there are no specific allegations cannot be held liable as they may be  mere

spectators, the incident having been taken place on a public road.

In support  of  the  aforesaid  submissions,  learned  counsel  referred  to

various  case  laws  as  well.   Other  counsel  appearing   for   remaining

appellants adopted the submissions of Mr. Tulsi.

Learned  counsel  for  the  State,  on  the  other  hand,  relied  upon  the

discussion contained in the judgments of the courts below in support of  the

prosecution case with  the  submission  that  the  appellants  were  rightly

convicted and there was no reason to interfere with the same.

After going through the evidence in detail, we are of the opinion  that  the

prosecution evidence is not sufficient to conclude that any  conspiracy  was

hatched by the appellants with common object to cause the death of Ashok  or

the appellants  are  charged  members  of  the  other  group  with  such  an

objective.  Even as per the prosecution,  the  convicted  persons  were  not

carrying any deadly weapons.  They were armed with Ubharis which  are  small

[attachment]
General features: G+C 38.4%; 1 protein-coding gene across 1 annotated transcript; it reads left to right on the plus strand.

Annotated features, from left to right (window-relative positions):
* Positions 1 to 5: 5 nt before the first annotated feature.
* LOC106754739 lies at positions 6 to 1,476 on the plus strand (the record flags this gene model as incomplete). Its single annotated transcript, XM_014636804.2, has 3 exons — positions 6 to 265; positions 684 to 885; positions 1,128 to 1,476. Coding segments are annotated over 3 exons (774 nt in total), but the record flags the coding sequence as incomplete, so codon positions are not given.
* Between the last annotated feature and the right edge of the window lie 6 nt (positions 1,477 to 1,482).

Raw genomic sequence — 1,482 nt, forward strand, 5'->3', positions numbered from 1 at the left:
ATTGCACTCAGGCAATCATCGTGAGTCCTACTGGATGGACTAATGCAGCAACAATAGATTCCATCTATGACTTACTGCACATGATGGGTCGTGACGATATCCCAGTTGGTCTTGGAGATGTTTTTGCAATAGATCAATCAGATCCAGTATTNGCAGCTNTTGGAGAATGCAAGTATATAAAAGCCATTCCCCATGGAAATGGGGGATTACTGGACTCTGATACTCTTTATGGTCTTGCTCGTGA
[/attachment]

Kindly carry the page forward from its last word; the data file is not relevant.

sticks and Ubharis used by the farmers for disciplining the  bullocks.  This

itself would be sufficient to negate the prosecution version that there  was

a conspiracy and common object to cause fatal harm to  the  members  of  the

opposite group.   At  the  most,  the  appellants  wanted  to  inflict  some

physical harm to the members of the Deshmukh family in order to ‘teach  them

a lesson’. Significantly, while discussing  the  charge  under  Section  307

IPC, the High Court itself has gone by the nature of injuries  inflicted  on

other persons and concluded that there was no intention to  cause  death  of

any of those who got injured at the time of  the  incident.  However,  while

dealing with the case of  death  of  Ashok,  the  High  Court  went  by  the

injuries on his person  and  on  that  basis  concluded  that  there  was  a

premeditative motive on the part of the appellants to  murder  him.   Except

the  above,  there  is  no  clear  evidence  of  any  conspiracy  or  common